Your productivity levels will increase. The ability to sustain focus for longer periods of time will become a habit. Social Media can be distracting and take away our attention. Phones have caused us to have shorter attention spans. I remember as a student how distracting social media can be, and how much time can go by if we spend our time on it.

Decrease in anxiety and online noise and distraction. My mental health greatly improved, and so much time will be in your hands for things that add value in your life, rather than scrolling mindlessly. There was something about Facebook and Instagram that really triggered my anxiety. Our phones can be a form of escapism. There is an overwhelming amount of information online.

Spending time doing the things you love. Time spent on your favourite activities, hobbies and time spent with the people you love. In the past few months, I love to spend the early morning going for a jog or reading a chapter of a book, whereas in the past one of the first things was to turn on my phone. Time offline means that I put more conscious time in achieving my goals.

Conformity, validation and acceptance. I think about how I really value the opinions and views of those close to me, regardless of if I agree or disagree with it. However, I find on social media there is a lot of external validation from strangers which can have an impact on ones authenticity. True validation and acceptance is through accepting yourself.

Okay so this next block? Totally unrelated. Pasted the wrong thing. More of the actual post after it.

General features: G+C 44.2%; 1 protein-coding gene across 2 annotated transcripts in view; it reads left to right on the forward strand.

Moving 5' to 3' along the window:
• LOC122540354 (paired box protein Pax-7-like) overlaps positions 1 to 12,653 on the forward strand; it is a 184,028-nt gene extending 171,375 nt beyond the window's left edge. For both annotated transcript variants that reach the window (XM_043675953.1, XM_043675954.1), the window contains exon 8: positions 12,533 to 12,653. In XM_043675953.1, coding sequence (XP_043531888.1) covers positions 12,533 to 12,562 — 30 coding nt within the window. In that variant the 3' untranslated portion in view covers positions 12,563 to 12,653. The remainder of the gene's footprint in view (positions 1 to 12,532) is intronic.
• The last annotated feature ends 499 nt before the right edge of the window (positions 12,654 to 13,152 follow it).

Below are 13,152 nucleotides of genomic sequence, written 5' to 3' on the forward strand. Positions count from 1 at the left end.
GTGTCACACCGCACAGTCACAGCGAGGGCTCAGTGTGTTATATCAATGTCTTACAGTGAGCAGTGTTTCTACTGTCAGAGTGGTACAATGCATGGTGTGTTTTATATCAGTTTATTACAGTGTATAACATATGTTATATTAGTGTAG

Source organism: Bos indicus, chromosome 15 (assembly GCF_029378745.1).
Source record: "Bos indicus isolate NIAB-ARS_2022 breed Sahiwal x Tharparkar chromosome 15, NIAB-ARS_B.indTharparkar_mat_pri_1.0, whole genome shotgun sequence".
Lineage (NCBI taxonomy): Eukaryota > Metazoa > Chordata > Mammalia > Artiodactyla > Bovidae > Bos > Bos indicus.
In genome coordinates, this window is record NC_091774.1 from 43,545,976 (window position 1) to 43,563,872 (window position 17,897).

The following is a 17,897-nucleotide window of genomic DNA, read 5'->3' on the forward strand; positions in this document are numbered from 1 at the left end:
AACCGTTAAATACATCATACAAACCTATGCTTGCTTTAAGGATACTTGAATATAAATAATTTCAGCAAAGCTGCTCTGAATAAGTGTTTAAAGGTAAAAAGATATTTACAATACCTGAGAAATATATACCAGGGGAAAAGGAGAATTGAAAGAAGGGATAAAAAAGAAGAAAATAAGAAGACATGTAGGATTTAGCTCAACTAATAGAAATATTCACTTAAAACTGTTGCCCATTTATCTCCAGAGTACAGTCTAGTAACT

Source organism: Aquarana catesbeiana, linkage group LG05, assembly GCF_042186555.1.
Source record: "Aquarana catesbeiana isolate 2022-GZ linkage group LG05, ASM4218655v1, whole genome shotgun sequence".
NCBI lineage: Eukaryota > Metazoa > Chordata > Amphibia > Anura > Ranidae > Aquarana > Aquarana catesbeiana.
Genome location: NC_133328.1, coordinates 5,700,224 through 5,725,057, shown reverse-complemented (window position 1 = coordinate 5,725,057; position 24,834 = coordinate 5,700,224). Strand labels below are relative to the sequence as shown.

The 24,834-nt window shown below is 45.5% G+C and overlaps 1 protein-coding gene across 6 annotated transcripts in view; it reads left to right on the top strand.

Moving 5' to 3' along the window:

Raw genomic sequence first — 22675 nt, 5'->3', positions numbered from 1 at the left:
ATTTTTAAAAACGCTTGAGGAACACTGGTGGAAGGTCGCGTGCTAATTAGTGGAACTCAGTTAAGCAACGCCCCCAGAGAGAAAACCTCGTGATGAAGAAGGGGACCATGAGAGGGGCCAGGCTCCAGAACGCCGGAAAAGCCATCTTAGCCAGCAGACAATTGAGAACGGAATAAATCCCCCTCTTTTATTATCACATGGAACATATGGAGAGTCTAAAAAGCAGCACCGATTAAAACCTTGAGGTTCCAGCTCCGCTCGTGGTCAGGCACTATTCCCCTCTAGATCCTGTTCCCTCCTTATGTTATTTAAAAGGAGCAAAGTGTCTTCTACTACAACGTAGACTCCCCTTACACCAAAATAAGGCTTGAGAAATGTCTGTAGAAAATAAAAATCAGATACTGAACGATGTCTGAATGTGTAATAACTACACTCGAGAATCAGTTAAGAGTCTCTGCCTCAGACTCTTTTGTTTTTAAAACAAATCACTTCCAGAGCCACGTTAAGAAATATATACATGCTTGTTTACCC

The time spent on my phone is minimised. More or less the phone is mostly used for texting, calling and replying emails. I check my phone far less, whereas when I previously had several social media apps, I’d check it more often because there would be notifications that most of the time weren’t important. Excessive screen time is unhealthy, and takes us away from the present.

The value of privacy, and realising that most people don’t truly care about you. We are essentially the products on social media platforms. It’s hard to define privacy in one definition nowadays. I am quite a private person, and would rather spend time sharing certain things with those close to me. Most people are friendly, but there really are only a handful of people in our personal lives who truly care about us.

Body image and unrealistic expectations. There is a layer of social media that can feel unrealistic. We only catch a glimpse, and even then we can’t really know someone without engaging in conversation and spending time with them. To an extent, social media can shape perceptions of body image.